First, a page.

I was horrified when I read that the organisation Pregnant then Screwed (PTS), which had taken the government to court for breaching the anti-discrimination provisions of the European Convention on Human Rights and Equality Act, had lost their case. I was not surprised, however, since successive Conservative governments have strongly resisted many EU directives on women’s rights, and particularly maternity rights, and lagged behind most other EU countries for years, according to recent UNICEF research.
The Self-Employment Income Support Scheme (SEISS) was introduced in March 2020. PTS claim the way the scheme is calculated breaches the requirements of the Equality Act, as it does not exempt periods of maternity leave. This means that 75,000 women who took maternity leave between 2016 and 2019 have lost a proportion of the grant.
Rishi Sunak’s response to the issue in parliament was that self-employed people had “ups and downs” in their earnings “for all sorts of reasons … maternity, ill health or others”. Joeli Brearley from PTS responded that comparing maternity leave to being sick or taking a sabbatical was “insulting” and “dangerous”. However, in her ruling on the case, Mrs Justice Whipple said the government had considered “the plight of women who had recently been on maternity leave” and judged that the group had not been subject to indiscriminate discrimination. The government welcomed the decision, claiming the scheme was “one of the most generous in the world”. I think we have heard that mantra before.
PTS cite the “ messages” they have received from women on this issue: “For some this drop in income has left them and their young family in desperate poverty while their male colleagues receive full benefit.” Being pregnant and having a baby during a pandemic is challenging enough − my youngest daughter experienced it and she had a job to return to − but if you are a self-employed woman expecting the state to protect and support you during this time, then you will have felt bitterly disappointed and betrayed.
Loss of EU protections
Whether this betrayal of pregnant women is negligent or wilful, had we still been in the European Union this case, like others before it, could have been taken to the European Court of Justice (ECJ). Now, in a post-Brexit landscape, it is unclear how things will pan out. This is the red tape that Brexiteers wanted to tear up – particularly the provisions pertaining to maternity, parental leave and women’s rights generally – though ministers refute this. Just before the referendum in June 2016, Michael Ford QC advised: “It is difficult to overstate the significance of EU law in protecting against sex discrimination.”
The UK government has been taken to court on this numerous times. The ECJ repeatedly acted to correct UK domestic courts which had ruled against female workers’ rights, as examples in a TUC report show; but UK courts repeatedly failed to recognise that equality can mean treating women differently from men in certain cases. As Stephen Simpson points out in highlighting specific ECJ cases which have shaped UK employment law: “The ECJ made it clear that treating a women unfavourably because of pregnancy or maternity leave is direct sex discrimination.” ECJ rulings established a clear principle, currently enshrined in the Equality Act, that pregnancy and maternity are protected characteristics and women do not need a non-pregnant comparator to establish discrimination.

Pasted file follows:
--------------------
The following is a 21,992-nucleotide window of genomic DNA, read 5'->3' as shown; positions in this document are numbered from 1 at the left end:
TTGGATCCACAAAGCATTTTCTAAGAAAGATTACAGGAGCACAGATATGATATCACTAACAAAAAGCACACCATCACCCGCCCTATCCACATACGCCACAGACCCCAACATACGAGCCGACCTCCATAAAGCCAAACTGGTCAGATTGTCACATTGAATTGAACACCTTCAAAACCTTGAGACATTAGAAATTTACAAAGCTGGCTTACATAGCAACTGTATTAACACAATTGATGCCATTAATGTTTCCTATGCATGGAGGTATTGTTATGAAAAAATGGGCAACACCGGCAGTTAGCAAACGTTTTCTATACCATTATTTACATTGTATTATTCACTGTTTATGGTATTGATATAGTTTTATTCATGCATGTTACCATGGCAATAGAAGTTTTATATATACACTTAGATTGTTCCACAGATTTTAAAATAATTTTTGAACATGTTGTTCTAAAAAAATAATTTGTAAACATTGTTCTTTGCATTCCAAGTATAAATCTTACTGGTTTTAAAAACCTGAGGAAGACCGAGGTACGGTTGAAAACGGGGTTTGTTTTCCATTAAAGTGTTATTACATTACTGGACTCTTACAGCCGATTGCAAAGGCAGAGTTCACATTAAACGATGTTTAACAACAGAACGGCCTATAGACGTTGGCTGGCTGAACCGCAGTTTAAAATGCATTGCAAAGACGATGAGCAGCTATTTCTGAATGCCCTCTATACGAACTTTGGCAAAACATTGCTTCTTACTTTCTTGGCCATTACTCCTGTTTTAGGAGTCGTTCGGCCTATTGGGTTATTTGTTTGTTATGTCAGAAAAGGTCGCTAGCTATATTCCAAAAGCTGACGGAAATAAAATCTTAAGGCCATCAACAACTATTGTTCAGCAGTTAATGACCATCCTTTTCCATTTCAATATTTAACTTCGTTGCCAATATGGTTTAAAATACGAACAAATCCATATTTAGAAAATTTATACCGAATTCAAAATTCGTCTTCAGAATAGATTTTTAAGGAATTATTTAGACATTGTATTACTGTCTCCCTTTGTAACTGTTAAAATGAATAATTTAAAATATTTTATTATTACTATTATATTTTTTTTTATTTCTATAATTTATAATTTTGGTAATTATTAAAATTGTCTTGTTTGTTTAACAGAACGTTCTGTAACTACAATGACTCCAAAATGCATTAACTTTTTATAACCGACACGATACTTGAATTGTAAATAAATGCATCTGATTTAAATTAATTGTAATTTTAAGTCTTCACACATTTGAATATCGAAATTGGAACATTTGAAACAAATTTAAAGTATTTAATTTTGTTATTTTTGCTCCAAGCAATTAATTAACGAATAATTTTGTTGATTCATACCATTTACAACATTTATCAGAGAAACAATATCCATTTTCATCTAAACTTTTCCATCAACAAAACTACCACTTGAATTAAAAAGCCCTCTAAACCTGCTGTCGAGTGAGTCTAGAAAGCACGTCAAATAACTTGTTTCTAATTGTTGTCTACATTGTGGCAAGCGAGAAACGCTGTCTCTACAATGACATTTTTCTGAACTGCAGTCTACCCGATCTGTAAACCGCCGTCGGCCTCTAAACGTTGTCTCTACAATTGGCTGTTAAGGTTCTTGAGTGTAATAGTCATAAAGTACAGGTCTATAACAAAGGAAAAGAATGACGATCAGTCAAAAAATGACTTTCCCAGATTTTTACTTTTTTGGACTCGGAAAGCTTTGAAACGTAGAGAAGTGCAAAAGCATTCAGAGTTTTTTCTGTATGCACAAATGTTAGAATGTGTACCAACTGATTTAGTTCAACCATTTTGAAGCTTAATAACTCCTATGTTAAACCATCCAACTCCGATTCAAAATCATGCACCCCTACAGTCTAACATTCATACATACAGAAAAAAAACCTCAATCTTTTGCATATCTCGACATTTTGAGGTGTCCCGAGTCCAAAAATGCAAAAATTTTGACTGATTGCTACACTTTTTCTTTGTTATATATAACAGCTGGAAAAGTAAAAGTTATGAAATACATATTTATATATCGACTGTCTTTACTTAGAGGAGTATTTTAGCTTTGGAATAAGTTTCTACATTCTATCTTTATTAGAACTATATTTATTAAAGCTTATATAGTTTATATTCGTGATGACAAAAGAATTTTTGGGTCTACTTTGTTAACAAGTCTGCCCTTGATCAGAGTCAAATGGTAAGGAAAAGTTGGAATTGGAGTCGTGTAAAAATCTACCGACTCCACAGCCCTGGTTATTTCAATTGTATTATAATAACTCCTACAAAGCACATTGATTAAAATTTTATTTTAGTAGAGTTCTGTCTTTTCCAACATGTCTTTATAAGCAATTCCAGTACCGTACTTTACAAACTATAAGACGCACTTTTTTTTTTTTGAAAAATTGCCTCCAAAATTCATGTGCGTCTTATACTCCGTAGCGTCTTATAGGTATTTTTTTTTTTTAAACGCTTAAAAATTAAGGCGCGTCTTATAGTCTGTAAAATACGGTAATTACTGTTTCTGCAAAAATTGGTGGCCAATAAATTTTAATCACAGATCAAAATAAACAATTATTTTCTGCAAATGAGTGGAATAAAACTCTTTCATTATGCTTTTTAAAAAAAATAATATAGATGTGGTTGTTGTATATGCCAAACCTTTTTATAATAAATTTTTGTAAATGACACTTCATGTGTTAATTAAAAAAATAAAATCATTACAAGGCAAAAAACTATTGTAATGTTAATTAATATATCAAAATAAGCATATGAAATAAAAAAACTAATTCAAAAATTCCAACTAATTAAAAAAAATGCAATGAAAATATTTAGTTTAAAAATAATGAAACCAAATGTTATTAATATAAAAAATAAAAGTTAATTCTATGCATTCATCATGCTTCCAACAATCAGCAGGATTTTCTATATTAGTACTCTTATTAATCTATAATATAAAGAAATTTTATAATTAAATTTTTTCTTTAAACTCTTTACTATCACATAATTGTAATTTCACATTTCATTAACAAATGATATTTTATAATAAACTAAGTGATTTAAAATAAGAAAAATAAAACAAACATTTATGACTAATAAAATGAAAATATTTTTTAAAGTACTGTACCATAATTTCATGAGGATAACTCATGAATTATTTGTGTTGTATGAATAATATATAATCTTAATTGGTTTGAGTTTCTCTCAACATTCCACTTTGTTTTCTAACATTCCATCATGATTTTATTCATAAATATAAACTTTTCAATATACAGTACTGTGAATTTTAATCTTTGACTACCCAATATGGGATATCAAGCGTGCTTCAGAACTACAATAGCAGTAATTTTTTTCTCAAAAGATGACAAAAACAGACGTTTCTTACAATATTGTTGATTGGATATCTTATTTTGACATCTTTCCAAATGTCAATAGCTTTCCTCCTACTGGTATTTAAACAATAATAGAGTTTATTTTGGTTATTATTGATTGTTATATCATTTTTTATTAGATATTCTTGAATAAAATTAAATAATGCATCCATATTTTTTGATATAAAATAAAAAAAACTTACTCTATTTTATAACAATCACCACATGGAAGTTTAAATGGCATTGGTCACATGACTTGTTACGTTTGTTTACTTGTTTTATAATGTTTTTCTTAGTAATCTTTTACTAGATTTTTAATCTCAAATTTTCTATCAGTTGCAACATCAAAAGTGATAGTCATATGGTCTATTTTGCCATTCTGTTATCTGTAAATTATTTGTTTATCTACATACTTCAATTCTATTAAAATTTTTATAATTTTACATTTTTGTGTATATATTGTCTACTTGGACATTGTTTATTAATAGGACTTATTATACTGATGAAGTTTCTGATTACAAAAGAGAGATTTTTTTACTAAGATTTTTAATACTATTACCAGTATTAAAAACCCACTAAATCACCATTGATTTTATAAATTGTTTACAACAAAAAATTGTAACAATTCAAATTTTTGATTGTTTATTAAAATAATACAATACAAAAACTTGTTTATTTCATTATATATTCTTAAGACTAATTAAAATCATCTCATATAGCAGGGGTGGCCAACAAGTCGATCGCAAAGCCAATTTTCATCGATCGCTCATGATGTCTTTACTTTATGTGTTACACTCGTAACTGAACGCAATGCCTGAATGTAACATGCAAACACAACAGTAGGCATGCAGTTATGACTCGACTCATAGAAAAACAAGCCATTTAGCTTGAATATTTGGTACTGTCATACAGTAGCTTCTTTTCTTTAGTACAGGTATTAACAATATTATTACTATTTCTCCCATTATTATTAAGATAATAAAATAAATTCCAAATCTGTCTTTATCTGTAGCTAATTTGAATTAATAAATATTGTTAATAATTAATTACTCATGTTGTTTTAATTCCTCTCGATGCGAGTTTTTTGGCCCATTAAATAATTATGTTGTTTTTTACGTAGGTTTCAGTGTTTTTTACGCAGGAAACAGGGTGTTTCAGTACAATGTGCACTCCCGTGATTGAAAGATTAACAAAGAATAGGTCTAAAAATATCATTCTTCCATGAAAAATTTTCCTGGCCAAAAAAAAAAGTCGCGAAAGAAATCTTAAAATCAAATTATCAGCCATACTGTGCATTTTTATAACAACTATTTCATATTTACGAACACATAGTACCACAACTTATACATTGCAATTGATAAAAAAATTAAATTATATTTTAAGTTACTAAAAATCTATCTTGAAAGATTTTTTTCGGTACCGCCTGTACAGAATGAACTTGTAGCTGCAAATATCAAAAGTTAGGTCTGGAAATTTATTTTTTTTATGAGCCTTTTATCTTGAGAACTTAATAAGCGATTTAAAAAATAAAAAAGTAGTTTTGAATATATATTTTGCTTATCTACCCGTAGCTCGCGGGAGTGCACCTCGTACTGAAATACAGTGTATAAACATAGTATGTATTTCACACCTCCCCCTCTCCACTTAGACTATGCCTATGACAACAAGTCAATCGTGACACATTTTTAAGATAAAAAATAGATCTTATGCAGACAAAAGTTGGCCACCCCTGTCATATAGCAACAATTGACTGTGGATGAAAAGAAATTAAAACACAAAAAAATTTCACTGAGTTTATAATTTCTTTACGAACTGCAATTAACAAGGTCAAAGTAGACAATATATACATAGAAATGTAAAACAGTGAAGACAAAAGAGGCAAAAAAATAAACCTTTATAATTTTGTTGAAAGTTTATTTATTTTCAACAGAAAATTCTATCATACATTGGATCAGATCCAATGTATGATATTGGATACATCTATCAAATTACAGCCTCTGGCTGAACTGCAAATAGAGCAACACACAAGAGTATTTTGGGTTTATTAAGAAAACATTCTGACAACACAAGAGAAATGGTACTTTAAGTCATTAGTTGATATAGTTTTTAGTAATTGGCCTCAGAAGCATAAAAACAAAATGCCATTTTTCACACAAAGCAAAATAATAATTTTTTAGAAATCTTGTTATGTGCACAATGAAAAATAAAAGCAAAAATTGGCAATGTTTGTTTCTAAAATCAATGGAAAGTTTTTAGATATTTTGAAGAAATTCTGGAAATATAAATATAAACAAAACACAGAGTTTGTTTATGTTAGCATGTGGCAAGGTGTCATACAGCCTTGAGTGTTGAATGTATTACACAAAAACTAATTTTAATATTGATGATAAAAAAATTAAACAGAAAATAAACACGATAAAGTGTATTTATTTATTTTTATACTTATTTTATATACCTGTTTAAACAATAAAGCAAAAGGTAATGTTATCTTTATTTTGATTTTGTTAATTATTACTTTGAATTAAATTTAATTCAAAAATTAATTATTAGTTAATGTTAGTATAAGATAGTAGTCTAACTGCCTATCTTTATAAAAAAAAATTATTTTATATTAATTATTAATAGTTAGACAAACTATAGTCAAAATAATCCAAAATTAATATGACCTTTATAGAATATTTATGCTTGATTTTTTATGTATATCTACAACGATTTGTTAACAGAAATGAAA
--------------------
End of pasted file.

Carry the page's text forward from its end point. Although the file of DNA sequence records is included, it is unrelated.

Tamsin Perrett, a freelance editor who had a son in 2017, is one of the many self-employed women who have fallen through the cracks because of the imbalance in SEISS payments. She stresses: “What I am asking for is parity.” But in order to get parity, what Justice Whipple has failed to take on board in the PTS case is EU equality legislation, which protects women who have taken maternity leave from being treated in the same way as a man taking sick leave, thereby giving women added protection. Whipple’s judgement not only compared “a woman who had been on maternity leave…with someone who had not”, but also claimed that having lower earnings in the past was not caused by the SEISS scheme itself.
An overwhelming 80 per cent of 18-24 year-old women voted to remain in the EU, perhaps fearing their rights would be less protected outside it. They have been proved right in the PTS case.
Joeli Brearley from PTS emphasises: “We need to remember that maternity is of critical importance to society.” That was certainly what I believed after giving birth to three children and continuing my demanding social work career. I started to run workshops for women returning to work and tried to get employers to accept the need for flexible working, improved childcare, after-school provisions and nurseries. Thirty-four years on, it is eye-wateringly shocking to see how little progress, if any, has been made. Brearley argues that “basic sexism” still exists – “there are deeply entrenched gender stereotypes” – and that wholesale changes, such as paid leave for fathers, reduced childcare charges and shorter, flexible working weeks need to be introduced.
Self-employed women and their children and families have been betrayed. They put their faith in the court case that PTS believed they would win, because the law is on their side: so far, the Equality Act is still in place, though changes are being made to it. It is the judge’s interpretation that will need to be challenged.
Pregnant then Screwed are considering their options, but to appeal on behalf of women will be costly. Keir Starmer, the new Labour leader, continues his radio silence on the issue and meanwhile self-employed women are waking up to the situation they and their families are facing. What else will women lose as red tape is torn up and we move away from protective EU equality legislation? Who will save us from our government now?
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